In addition to their role in maintaining an extended structure, mucin O-glycans contain negatively charged sialic acids that may also prevent cell adhesion by giving glycoproteins a strong negative charge that would favor charge repulsion. 10 11 Glycoproteins with abundant levels of sialic acid, such as podocalyxin—a major membrane protein of the glomerular epithelium—or the polysialylated form of the neural cell adhesion molecule (N-CAM), have an antiadhesive function in the glycocalyx that is sialidase dependent. 30 38 Removal of sialic acid by neuraminidase in cells transfected with the cell surface–associated mucin MUC1 has, however, yielded controversial results in aggregation assays—showing that sialic acid residues are either not required for the antiadhesive effect of the mucin 13 or partially contribute to the modulation of cell adhesion. 12 In these experiments, the length of the mucin molecule seemed to determine the role of sialic acid. Consequently, Wesseling et al. 13 have proposed that sialic acid mediates cell adhesion by charge repulsion in mucin molecules containing a low number of tandem repeats (as shown in MUC1 transfectants containing eight repeats), whereas in a longer MUC1, the extended state of the mucin—and not charge repulsion—becomes the predominant factor in modulating cell adhesion. Our observations using native (full-length) mucin produced by human corneal epithelial cells are in line with this hypothesis—truncation of mucin O-glycans with benzyl-α-GalNAc treatment increased cell adhesion independent of sialidase treatment, suggesting that benzyl-α-GalNAc may compromise the extended structure of the native mucin and that sialic acid does not play a role in modulating adhesion in the surface-associated mucin. Increased adhesion after benzyl-α-GalNAc treatment that is independent of sialidase treatment has also been observed in hepatocarcinoma cells transfected with the carcinoma-associated glycoprotein dysadherin. 39 Determining the exact extent to which benzyl-α-GalNAc affects the elongation of O-glycans would be helpful in identifying carbohydrate structures that might be necessary to maintain the antiadhesive properties of the mucin. In our experiments, charge repulsion did not appear to contribute to the antiadhesive character of the cell surface, since the amount of negative charges increased after treatment with benzyl-α-GalNAc, perhaps by exposing negative residues on the plasma membrane that would otherwise have been hindered by the extended structure of the fully glycosylated mucin.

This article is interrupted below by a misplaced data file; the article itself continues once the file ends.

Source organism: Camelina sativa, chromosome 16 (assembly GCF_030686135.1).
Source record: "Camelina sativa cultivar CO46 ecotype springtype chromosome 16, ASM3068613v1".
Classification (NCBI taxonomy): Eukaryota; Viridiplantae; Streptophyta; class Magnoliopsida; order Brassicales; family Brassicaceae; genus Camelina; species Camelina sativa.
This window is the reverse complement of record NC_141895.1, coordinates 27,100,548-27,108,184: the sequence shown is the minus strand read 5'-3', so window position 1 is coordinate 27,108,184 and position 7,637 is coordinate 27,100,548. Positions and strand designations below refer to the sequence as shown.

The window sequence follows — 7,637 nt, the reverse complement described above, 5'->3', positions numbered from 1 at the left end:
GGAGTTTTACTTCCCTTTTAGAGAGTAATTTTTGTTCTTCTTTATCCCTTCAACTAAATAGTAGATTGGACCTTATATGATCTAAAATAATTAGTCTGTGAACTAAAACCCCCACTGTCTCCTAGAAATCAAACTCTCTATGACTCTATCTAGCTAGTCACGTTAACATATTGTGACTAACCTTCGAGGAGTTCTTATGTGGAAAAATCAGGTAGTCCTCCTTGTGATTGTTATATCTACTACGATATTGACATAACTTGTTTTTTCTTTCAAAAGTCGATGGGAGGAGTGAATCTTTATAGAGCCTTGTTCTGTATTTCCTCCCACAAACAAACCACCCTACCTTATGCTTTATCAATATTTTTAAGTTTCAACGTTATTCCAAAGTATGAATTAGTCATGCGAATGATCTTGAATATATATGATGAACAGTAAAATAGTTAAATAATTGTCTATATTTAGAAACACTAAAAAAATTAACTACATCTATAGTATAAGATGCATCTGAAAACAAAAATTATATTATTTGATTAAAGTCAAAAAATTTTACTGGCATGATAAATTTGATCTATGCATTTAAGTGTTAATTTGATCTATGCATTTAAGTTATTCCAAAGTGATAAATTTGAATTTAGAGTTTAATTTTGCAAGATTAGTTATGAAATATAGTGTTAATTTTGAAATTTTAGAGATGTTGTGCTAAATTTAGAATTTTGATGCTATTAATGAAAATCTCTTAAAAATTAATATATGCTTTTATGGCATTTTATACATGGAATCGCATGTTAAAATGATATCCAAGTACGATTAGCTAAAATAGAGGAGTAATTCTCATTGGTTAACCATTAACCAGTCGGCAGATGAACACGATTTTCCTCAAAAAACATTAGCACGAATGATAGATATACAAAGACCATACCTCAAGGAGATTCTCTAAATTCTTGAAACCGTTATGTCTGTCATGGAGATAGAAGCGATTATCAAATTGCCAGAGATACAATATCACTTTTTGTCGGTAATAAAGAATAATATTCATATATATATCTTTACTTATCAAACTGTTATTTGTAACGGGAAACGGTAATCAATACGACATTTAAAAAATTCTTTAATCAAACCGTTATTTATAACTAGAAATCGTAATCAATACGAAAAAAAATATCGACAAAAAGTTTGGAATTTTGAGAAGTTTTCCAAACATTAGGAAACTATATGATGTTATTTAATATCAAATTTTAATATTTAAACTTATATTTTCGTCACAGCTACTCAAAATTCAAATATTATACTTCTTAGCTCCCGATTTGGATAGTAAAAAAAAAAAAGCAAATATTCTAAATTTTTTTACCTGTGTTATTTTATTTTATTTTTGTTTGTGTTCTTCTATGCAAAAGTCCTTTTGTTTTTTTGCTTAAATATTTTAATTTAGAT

Cell surface–associated mucins and their O-glycans are constitutively expressed on apical membranes of epithelia that require a lumen and are, thus, antiadhesive. In mucosae that border the external environment, such as the ocular surface, oral cavity, and reproductive tract, dryness is a common and frequently chronic disorder characterized by adhesiveness of the apical surface. It is possible to speculate that altered biosynthesis of O-glycans in these tissues contributes to adhesion and lack of boundary lubrication. Altered mucin-type O-glycosylation has been demonstrated in drying diseases. In patients with dry eye, this altered state is evidenced in the lack of binding of the monoclonal antibody H185, which recognizes O-acetyl sialic acid on MUC16, to apical cell membranes on stratified squamous conjunctival epithelium. 7 Using antibodies specific to polypeptide GalNAc-transferases, a family of enzymes that initiate mucin-type O-glycosylation, we have also shown lack of binding to dry keratinized areas of the ocular surface in patients with ocular cicatricial pemphigoid. 6 Studies using a panel of lectins have shown that the degree of glycosylation is altered in the labial salivary glands of patients with Sjögren’s syndrome—a drying disease that affects both ocular and oral mucosae. 8 9 Although the specific structural changes in the mucin O-glycan chain in these patients have not yet been defined, the results suggest that alteration in mucin O-glycosylation may compromise the maintenance of a hydrated and antiadhesive epithelial surface. Conducting experiments on the role of mucin O-glycans in a dry chamber setting would also provide information and parameters that would more closely mimic clinical drying conditions. 
In summary, our results in static and dynamic flow experimental conditions indicate that mucin O-glycans on corneal epithelial cells contribute to the prevention of apical cell surface adhesion and that this phenomenon is not mediated by charge repulsion. Alteration in the distribution of mucins and their O-glycosylation in drying diseases, such as dry eye, may result in adherence and damage to the epithelial surface by abrasive stress. 
 
Figure 1.